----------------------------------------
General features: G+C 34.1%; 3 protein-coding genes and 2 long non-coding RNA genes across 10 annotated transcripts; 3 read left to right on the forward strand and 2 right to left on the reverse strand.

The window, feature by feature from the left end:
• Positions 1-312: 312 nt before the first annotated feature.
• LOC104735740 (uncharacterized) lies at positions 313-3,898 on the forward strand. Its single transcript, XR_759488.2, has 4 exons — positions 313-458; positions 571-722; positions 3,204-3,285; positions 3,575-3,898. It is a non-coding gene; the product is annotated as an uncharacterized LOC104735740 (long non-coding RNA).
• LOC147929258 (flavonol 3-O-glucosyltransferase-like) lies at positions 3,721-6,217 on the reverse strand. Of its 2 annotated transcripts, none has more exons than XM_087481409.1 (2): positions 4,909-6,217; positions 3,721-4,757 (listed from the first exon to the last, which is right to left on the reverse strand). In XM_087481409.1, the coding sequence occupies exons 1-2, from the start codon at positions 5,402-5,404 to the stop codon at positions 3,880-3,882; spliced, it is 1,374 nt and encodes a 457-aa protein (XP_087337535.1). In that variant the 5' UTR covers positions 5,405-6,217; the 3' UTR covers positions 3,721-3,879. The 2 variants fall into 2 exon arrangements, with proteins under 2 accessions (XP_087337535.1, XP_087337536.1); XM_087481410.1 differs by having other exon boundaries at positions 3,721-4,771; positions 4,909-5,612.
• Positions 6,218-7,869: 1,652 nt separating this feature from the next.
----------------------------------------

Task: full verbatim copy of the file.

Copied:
General features: G+C 34.1%; 3 protein-coding genes and 2 long non-coding RNA genes across 10 annotated transcripts; 3 read left to right on the forward strand and 2 right to left on the reverse strand.

The window, feature by feature from the left end:
• Positions 1-312: 312 nt before the first annotated feature.
• LOC104735740 (uncharacterized) lies at positions 313-3,898 on the forward strand. Its single transcript, XR_759488.2, has 4 exons — positions 313-458; positions 571-722; positions 3,204-3,285; positions 3,575-3,898. It is a non-coding gene; the product is annotated as an uncharacterized LOC104735740 (long non-coding RNA).
• LOC147929258 (flavonol 3-O-glucosyltransferase-like) lies at positions 3,721-6,217 on the reverse strand. Of its 2 annotated transcripts, none has more exons than XM_087481409.1 (2): positions 4,909-6,217; positions 3,721-4,757 (listed from the first exon to the last, which is right to left on the reverse strand). In XM_087481409.1, the coding sequence occupies exons 1-2, from the start codon at positions 5,402-5,404 to the stop codon at positions 3,880-3,882; spliced, it is 1,374 nt and encodes a 457-aa protein (XP_087337535.1). In that variant the 5' UTR covers positions 5,405-6,217; the 3' UTR covers positions 3,721-3,879. The 2 variants fall into 2 exon arrangements, with proteins under 2 accessions (XP_087337535.1, XP_087337536.1); XM_087481410.1 differs by having other exon boundaries at positions 3,721-4,771; positions 4,909-5,612.
• Positions 6,218-7,869: 1,652 nt separating this feature from the next.